I think it is a good clip and provides a different way at looking at Aikido effectiveness, that has been discussed lately, against common street attacks where the attacker is unaware of the Aikido trained target. The attacks seen in the clip represent 99.9% of what will be experience in the street in most places in the world. The clip doesn't show all the common attacks someone might experience, but they are the major ones -the clip gets you the idea.
I really liked that video as a demonstration. It's one of the better demo's I've seen online...for the use of speed and ukemi somewhere other than a mat. It also showed some variety so all in all a good video in my view. I particularly liked the use of atemi in some of the movements.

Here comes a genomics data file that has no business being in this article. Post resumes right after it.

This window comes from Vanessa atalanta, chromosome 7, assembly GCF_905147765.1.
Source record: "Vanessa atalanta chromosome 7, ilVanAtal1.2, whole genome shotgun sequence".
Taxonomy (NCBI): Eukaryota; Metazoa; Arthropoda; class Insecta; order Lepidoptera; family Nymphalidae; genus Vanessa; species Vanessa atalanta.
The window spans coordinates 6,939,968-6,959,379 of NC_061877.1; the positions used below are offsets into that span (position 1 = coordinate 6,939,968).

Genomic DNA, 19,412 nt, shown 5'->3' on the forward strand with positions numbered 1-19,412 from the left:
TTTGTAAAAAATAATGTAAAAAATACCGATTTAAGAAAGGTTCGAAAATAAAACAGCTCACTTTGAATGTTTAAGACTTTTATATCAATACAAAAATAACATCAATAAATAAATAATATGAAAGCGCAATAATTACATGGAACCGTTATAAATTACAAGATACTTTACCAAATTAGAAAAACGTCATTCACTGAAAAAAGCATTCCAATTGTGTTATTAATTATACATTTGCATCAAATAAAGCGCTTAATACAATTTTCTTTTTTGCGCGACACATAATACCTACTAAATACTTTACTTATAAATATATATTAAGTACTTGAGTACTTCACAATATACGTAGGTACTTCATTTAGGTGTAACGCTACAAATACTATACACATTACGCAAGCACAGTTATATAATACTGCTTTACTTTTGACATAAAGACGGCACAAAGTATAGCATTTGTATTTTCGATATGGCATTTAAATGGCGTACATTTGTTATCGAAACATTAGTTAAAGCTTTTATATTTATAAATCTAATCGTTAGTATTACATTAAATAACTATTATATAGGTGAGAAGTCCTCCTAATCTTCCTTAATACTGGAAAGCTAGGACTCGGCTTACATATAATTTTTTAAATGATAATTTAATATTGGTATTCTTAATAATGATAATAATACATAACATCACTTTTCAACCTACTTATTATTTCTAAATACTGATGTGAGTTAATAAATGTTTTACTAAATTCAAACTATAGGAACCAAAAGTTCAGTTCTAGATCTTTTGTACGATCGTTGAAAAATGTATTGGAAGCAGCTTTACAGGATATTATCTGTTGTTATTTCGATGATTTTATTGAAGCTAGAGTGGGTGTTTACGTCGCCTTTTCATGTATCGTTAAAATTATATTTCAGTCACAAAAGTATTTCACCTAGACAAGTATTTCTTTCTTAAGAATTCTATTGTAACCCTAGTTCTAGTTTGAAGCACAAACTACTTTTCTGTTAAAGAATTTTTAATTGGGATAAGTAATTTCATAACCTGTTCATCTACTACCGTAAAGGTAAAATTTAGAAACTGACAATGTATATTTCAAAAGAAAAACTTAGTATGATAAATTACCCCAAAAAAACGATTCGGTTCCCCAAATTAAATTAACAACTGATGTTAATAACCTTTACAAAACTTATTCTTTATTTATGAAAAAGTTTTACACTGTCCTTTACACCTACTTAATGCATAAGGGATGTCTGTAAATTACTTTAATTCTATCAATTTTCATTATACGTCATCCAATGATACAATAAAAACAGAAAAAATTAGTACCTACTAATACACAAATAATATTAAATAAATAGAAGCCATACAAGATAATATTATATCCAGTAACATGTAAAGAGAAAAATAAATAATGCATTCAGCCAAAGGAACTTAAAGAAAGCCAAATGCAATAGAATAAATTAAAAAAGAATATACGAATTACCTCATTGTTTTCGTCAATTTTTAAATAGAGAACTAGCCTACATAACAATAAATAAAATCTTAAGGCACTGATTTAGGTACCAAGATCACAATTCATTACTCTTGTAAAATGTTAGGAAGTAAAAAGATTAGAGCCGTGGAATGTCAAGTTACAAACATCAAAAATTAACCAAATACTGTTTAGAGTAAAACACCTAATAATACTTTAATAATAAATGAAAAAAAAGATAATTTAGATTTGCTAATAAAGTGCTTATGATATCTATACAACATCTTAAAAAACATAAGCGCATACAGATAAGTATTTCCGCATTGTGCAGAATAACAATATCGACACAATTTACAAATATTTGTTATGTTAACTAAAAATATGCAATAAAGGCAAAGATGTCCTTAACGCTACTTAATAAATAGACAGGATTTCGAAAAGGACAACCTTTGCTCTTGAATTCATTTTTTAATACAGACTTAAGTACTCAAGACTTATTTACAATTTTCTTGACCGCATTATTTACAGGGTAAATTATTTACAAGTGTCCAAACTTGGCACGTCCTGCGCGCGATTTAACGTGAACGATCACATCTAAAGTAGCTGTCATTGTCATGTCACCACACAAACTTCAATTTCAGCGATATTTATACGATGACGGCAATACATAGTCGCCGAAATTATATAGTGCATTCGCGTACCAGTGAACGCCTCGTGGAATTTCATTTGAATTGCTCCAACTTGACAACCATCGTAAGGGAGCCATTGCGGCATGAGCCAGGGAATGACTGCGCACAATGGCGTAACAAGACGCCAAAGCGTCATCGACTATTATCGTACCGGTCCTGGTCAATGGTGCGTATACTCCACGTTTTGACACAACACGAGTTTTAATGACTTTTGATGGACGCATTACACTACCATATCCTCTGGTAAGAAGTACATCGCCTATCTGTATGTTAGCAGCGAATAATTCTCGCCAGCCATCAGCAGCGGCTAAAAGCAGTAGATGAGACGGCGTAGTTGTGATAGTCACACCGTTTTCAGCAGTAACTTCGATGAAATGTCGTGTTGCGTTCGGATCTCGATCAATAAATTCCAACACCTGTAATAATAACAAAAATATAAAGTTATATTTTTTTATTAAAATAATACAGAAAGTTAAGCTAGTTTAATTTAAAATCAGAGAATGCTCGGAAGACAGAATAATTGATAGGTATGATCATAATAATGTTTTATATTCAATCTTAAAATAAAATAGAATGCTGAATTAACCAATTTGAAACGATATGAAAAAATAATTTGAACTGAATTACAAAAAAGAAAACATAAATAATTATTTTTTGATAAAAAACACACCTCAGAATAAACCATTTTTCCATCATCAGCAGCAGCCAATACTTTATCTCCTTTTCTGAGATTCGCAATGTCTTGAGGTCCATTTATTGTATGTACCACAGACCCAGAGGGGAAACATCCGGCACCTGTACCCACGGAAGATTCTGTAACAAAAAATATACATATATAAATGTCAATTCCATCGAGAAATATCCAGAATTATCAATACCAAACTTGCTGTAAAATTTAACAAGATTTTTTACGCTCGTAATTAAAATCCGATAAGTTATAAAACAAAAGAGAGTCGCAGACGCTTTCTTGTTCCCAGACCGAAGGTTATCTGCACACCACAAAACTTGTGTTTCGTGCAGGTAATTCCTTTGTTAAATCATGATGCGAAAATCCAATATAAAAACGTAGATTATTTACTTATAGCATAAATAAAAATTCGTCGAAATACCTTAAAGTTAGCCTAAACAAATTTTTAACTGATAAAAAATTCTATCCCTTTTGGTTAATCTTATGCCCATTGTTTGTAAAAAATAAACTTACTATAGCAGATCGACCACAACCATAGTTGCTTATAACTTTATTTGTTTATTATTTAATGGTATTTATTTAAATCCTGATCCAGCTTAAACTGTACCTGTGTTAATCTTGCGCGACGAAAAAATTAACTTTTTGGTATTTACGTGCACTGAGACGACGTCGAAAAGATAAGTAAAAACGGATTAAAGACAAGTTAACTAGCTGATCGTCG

As for your thread's question, I think the point Dan made about taking ukemi is the main reason it might not be described as an example of something "effective" or "realistic." My very limited experience is that many people will simply fall down or do "bad" movements which change the nature of nage's movement. In other words it's stylized because all the people in the video probably practice the same stuff together. Then again video representations always fall short. Even Kevin's video, where they're supposed to be able to go all out (more or less), it seemed to me the attacker stopped attacking. That doesn't mean it's not effective per se, just that I as a casual observer was able to see a moment where the attacker might simply have been processing what to do next (or even allowing nage to find his way in) instead of following through with another attack...and that happens often enough in Real Life.